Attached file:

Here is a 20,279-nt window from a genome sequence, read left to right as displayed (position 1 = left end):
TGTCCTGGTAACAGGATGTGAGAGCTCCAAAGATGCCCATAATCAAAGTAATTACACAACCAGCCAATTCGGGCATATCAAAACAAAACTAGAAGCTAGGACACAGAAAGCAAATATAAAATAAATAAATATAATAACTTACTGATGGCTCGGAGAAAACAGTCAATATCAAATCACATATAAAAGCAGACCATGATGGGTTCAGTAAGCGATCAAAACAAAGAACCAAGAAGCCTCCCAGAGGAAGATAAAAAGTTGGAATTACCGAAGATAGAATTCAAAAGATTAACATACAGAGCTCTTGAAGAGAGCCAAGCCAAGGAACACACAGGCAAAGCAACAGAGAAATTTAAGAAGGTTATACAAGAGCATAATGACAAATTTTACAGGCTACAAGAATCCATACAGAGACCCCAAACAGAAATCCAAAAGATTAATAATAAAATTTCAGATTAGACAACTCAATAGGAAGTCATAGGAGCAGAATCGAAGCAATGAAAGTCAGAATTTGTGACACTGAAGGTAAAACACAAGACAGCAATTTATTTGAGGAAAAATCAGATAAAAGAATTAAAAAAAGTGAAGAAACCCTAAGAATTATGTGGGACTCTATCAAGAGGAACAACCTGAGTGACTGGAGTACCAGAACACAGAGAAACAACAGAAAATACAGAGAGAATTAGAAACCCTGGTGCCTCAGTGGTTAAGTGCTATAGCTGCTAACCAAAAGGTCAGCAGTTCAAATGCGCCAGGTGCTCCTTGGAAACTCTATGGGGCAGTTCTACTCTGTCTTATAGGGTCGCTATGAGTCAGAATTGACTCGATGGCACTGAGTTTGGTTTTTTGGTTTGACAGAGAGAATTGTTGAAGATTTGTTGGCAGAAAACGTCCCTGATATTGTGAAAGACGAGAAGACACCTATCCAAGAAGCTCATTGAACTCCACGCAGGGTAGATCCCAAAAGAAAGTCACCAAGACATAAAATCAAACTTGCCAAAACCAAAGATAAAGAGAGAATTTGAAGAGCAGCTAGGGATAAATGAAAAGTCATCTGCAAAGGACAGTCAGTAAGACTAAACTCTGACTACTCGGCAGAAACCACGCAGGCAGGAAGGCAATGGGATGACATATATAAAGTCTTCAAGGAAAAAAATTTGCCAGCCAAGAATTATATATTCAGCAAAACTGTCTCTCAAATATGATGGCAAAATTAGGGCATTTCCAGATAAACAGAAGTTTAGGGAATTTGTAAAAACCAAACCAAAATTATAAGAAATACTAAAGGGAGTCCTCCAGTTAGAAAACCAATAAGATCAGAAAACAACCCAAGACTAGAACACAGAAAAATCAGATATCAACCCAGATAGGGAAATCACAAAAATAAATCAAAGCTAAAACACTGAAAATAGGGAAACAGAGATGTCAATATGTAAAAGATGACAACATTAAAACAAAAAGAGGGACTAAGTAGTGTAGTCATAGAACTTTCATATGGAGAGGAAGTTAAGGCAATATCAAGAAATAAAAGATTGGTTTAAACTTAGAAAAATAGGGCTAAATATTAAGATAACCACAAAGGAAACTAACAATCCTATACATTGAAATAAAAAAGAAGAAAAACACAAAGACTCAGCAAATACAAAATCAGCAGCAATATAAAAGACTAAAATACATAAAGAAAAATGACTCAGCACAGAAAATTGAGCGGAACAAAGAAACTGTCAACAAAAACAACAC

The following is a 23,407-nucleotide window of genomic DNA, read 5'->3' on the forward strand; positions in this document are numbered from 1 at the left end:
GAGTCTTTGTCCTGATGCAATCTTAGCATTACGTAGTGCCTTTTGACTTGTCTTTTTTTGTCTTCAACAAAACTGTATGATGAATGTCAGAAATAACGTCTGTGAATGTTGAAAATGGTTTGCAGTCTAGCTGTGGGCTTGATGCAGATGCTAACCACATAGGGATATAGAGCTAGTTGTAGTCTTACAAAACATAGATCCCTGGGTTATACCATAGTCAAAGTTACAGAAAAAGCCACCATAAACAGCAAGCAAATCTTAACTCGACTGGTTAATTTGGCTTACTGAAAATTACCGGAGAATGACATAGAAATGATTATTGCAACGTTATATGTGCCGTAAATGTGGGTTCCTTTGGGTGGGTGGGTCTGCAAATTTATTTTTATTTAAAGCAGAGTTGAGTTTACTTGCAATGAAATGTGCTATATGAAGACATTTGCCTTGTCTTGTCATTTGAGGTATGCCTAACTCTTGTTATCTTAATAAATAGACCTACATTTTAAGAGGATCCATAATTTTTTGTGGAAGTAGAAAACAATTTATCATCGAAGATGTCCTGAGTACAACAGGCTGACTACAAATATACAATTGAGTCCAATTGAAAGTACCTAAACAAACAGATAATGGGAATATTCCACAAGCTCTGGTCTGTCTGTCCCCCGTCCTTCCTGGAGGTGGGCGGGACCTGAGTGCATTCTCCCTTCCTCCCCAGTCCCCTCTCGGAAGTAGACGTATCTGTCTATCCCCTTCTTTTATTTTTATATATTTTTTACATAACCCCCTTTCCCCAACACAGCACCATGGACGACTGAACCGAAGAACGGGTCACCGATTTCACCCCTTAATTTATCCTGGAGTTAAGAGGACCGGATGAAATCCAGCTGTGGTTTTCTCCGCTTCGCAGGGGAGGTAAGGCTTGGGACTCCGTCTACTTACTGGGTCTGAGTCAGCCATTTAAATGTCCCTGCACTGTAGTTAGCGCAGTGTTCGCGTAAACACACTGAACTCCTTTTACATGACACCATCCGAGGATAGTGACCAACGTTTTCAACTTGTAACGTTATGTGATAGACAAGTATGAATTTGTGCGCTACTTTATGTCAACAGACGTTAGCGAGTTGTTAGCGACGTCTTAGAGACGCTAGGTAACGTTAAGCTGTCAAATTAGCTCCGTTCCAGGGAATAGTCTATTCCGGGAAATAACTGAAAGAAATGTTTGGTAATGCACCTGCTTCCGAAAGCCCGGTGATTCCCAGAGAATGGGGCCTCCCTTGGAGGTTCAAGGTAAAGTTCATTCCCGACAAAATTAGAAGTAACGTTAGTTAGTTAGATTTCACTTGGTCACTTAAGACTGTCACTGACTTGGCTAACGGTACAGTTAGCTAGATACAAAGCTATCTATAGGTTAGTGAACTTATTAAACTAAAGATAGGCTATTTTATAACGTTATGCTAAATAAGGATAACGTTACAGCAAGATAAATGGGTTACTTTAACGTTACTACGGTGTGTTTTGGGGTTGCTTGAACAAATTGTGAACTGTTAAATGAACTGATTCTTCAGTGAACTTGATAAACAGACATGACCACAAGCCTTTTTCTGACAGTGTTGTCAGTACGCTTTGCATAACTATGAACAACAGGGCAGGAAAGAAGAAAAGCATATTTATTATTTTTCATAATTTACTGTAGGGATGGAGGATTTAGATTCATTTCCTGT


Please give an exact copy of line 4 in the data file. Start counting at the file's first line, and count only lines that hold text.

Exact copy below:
GAGTCTTTGTCCTGATGCAATCTTAGCATTACGTAGTGCCTTTTGACTTGTCTTTTTTTGTCTTCAACAAAACTGTATGATGAATGTCAGAAATAACGTCTGTGAATGTTGAAAATGGTTTGCAGTCTAGCTGTGGGCTTGATGCAGATGCTAACCACATAGGGATATAGAGCTAGTTGTAGTCTTACAAAACATAGATCCCTGGGTTATACCATAGTCAAAGTTACAGAAAAAGCCACCATAAACAGCAAGCAAATCTTAACTCGACTGGTTAATTTGGCTTACTGAAAATTACCGGAGAATGACATAGAAATGATTATTGCAACGTTATATGTGCCGTAAATGTGGGTTCCTTTGGGTGGGTGGGTCTGCAAATTTATTTTTATTTAAAGCAGAGTTGAGTTTACTTGCAATGAAATGTGCTATATGAAGACATTTGCCTTGTCTTGTCATTTGAGGTATGCCTAACTCTTGTTATCTTAATAAATAGACCTACATTTTAAGAGGATCCATAATTTTTTGTGGAAGTAGAAAACAATTTATCATCGAAGATGTCCTGAGTACAACAGGCTGACTACAAATATACAATTGAGTCCAATTGAAAGTACCTAAACAAACAGATAATGGGAATATTCCACAAGCTCTGGTCTGTCTGTCCCCCGTCCTTCCTGGAGGTGGGCGGGACCTGAGTGCATTCTCCCTTCCTCCCCAGTCCCCTCTCGGAAGTAGACGTATCTGTCTATCCCCTTCTTTTATTTTTATATATTTTTTACATAACCCCCTTTCCCCAACACAGCACCATGGACGACTGAACCGAAGAACGGGTCACCGATTTCACCCCTTAATTTATCCTGGAGTTAAGAGGACCGGATGAAATCCAGCTGTGGTTTTCTCCGCTTCGCAGGGGAGGTAAGGCTTGGGACTCCGTCTACTTACTGGGTCTGAGTCAGCCATTTAAATGTCCCTGCACTGTAGTTAGCGCAGTGTTCGCGTAAACACACTGAACTCCTTTTACATGACACCATCCGAGGATAGTGACCAACGTTTTCAACTTGTAACGTTATGTGATAGACAAGTATGAATTTGTGCGCTACTTTATGTCAACAGACGTTAGCGAGTTGTTAGCGACGTCTTAGAGACGCTAGGTAACGTTAAGCTGTCAAATTAGCTCCGTTCCAGGGAATAGTCTATTCCGGGAAATAACTGAAAGAAATGTTTGGTAATGCACCTGCTTCCGAAAGCCCGGTGATTCCCAGAGAATGGGGCCTCCCTTGGAGGTTCAAGGTAAAGTTCATTCCCGACAAAATTAGAAGTAACGTTAGTTAGTTAGATTTCACTTGGTCACTTAAGACTGTCACTGACTTGGCTAACGGTACAGTTAGCTAGATACAAAGCTATCTATAGGTTAGTGAACTTATTAAACTAAAGATAGGCTATTTTATAACGTTATGCTAAATAAGGATAACGTTACAGCAAGATAAATGGGTTACTTTAACGTTACTACGGTGTGTTTTGGGGTTGCTTGAACAAATTGTGAACTGTTAAATGAACTGATTCTTCAGTGAACTTGATAAACAGACATGACCACAAGCCTTTTTCTGACAGTGTTGTCAGTACGCTTTGCATAACTATGAACAACAGGGCAGGAAAGAAGAAAAGCATATTTATTATTTTTCATAATTTACTGTAGGGATGGAGGATTTAGATTCATTTCCTGT